Academic journal article Genetics

A Domestic Cat X Chromosome Linkage Map and the Sex-Linked Orange Locus: Mapping of Orange, Multiple Origins and Epistasis over Nonagouti

Academic journal article Genetics

A Domestic Cat X Chromosome Linkage Map and the Sex-Linked Orange Locus: Mapping of Orange, Multiple Origins and Epistasis over Nonagouti

Article excerpt

ABSTRACT

A comprehensive genetic linkage map of the domestic cat X chromosome was generated with the goal of localizing the genomic position of the classic X-linked orange (O) locus. Microsatellite markers with an average spacing of 3 Mb were selected from sequence traces of the cat 1.9× whole genome sequence (WGS), including the pseudoautosomal region 1 (PAR1). Extreme variation in recombination rates (centimorgans per megabase) was observed along the X chromosome, ranging from a virtual absence of recombination events in a region estimated to be >30 Mb to recombination frequencies of 15.7 cM/Mb in a segment estimated to be <0.3 Mb. This detailed linkage map was applied to position the X-linked orange gene, placing this locus on the q arm of the X chromosome, as opposed to a previously reported location on the p arm. Fine mapping placed the locus between markers at positions 106 and 116.8 Mb in the current 1.9×-coverage sequence assembly of the cat genome. Haplotype analysis revealed potential recombination events that could reduce the size of the candidate region to 3.5 Mb and suggested multiple origins for the orange phenotype in the domestic cat. Furthermore, epistasis of orange over nonagouti was demonstrated at the genetic level.

THE domestic cat displays a broad diversity of phenotypic variation, including an array of coloration patterns resulting from interacting genotypes at multipleloci.Pigmentationgeneshavebeenidentifiedon thebasis ofcomparativegeneticdata supportedbygenetic linkage or association studies [agouti locus (melanism), ASIP (Eizirik et al. 2003); albino locus (siamese, burmese, and albino), TYR (O'Brien et al. 1986; Lyons et al. 2005; Schmidt-Küntzelet al.2005; Imes et al.2006); brownlocus (chocolate and cinnamon), TYRP1 (Schmidt-Küntzel et al. 2005); dilute locus (dilute), MLPH (Ishida et al. 2006)]. Other genes involved in domestic cat pigmentation remain unknown, including the X-linked orange (O) locus (Searle 1968; Vella et al. 1999). This locus has attracted the attention of geneticists for over a century (e.g., Doncaster 1904; Wright 1918). Orange controls an unknown molecular mechanism that causes the suppression of black-brownish pigmentation (eumelanin) in favor of orange-yellowish coloration (pheomelanin) (Vellaet al. 1999). The resulting orange phenotype is likely caused by the exclusive presence of pheomelanic pigments in the hair shaft (Figure 1A).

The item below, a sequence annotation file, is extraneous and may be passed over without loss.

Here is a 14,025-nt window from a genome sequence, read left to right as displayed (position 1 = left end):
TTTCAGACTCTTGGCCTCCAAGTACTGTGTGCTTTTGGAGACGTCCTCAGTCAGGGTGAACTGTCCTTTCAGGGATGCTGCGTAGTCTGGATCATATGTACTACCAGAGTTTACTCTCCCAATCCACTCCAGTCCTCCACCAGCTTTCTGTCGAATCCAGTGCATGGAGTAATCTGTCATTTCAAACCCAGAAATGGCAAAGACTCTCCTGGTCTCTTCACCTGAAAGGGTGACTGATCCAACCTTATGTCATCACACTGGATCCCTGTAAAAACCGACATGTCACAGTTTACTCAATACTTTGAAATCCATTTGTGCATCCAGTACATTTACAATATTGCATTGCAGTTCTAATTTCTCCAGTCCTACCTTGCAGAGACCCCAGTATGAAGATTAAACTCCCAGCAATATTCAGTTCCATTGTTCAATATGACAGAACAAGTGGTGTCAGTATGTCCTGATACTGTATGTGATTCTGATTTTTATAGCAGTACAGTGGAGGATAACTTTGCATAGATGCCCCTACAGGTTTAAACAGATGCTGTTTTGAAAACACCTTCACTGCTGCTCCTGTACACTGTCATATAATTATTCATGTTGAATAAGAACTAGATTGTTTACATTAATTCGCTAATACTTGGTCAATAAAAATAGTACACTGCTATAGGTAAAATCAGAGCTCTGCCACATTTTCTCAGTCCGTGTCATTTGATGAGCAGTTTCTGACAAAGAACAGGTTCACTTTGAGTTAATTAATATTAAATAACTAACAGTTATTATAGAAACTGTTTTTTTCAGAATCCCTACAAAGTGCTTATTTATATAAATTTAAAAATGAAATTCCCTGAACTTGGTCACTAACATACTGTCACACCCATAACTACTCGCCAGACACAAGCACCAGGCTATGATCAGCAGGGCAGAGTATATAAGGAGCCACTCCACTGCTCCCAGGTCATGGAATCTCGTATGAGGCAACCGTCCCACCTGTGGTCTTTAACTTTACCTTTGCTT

Pheomelanic phenotypes have been reported in other species. In mice, cattle, horses, pigs, humans, dogs, bears, rabbits, and chickens, mutations in the Melanocortin 1 receptor (MC1R) have been reported as causative of red/yellow/white hair or plumage (Robbins et al. 1993; Klungland et al. 1995;Marklund et al. 1996; Kijas et al. 1998; Rees et al. 1999; Newton et al. 2000; Ritland et al. 2001; Kerje et al. 2003; Fontanesi et al. 2006). However, the autosomal location of MC1R, mapped to chromosome E2 in the domestic cat (Eizirik et al. 2003), eliminates this gene as causal for X-linked orange. An X-chromosomal region for the cat orange locus was previously proposed on the basis of exclusion mapping (Grahn et al. 2005). Only one other mammal, the Syrian hamster (Mesocricetus auratus), has been reported to have an X-linked pheomelanic phenotype (sex-linked yellow; Robinson 1966). Mapping of Sexlinked yellow in the hamster is presented in an accompanying article by Alizadeh et al. (2009, this issue).

Two striking phenotypic variants are seen in the tortoiseshell (mottled orange and nonorange) and the calico (mosaic pattern of large patches of orange, non- orange, and white) cats (Figure 1A). The coloration of the nonorange patches is influenced by the genetic background at other pigmentation loci, which segregate independently of the O locus (e.g., the brown locus in Lamoreux 1973). The tortoiseshell/calico phenotypes are a consequence of embryonic X inactivation whereby the alternative expression of orange vs. wild-type alleles in different skin patches creates a mosaic color patterning characteristic of female cats heterozygous at theOlocus (Lyon 1999). …

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